For a fairly minimal cost, you can retrofit trailers and then market these as a special service worthy of a premium fee. When you consider the cost of returned pallets, these modification kits are a no brainer. The smart way to deploy this technology seems to be to use it with real problem accounts and charge more for the service.
White & Co.
White & Co. (www.whiteandcompany.net/) offered demonstrations of its new Best Load software. While this technology has been in development for years, it has just recently been made available to the market. The idea is to optimize the total unit load by analyzing the interaction between the load, pallet and packaging. In many cases, you can save customers a lot of money on carton packaging even if you increase the cost of the pallet.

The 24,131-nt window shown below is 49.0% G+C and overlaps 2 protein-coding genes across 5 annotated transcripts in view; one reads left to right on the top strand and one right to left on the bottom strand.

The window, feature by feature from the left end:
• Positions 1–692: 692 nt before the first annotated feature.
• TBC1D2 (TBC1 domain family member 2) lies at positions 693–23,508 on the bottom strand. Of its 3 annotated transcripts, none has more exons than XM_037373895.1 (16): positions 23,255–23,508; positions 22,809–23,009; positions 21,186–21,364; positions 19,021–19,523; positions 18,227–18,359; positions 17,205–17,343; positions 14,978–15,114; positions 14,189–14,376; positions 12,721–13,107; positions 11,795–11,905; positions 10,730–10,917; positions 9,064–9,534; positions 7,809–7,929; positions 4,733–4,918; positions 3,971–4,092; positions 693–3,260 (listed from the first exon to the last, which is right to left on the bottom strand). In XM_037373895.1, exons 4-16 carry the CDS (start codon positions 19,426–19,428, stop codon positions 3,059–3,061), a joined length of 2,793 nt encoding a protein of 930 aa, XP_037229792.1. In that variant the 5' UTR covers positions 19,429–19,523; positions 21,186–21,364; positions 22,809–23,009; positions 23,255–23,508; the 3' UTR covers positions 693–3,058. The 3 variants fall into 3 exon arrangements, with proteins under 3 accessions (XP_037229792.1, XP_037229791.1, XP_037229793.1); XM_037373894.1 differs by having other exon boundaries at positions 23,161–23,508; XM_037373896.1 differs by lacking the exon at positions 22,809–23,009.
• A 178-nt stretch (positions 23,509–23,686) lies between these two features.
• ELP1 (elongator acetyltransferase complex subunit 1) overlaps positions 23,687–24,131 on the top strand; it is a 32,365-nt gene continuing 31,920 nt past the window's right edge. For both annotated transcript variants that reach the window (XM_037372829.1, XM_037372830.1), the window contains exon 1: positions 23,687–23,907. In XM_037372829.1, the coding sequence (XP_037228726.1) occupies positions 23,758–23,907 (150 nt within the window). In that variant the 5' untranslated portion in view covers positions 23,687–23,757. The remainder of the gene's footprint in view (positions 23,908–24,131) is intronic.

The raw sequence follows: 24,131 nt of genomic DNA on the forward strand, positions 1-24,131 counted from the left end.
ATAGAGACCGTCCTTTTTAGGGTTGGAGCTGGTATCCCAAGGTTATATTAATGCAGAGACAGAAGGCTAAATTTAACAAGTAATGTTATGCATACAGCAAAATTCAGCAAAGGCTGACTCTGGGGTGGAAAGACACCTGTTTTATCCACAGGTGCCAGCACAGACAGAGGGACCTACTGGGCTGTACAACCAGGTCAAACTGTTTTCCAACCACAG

Best Load increases your importance to customers because it positions you as total packaging solution provider not just a pallet guy. The software allows you to differentiate yourself in the market and begin developing opportunities to provide new services and products because you can save money when everything is analyzed as a true system.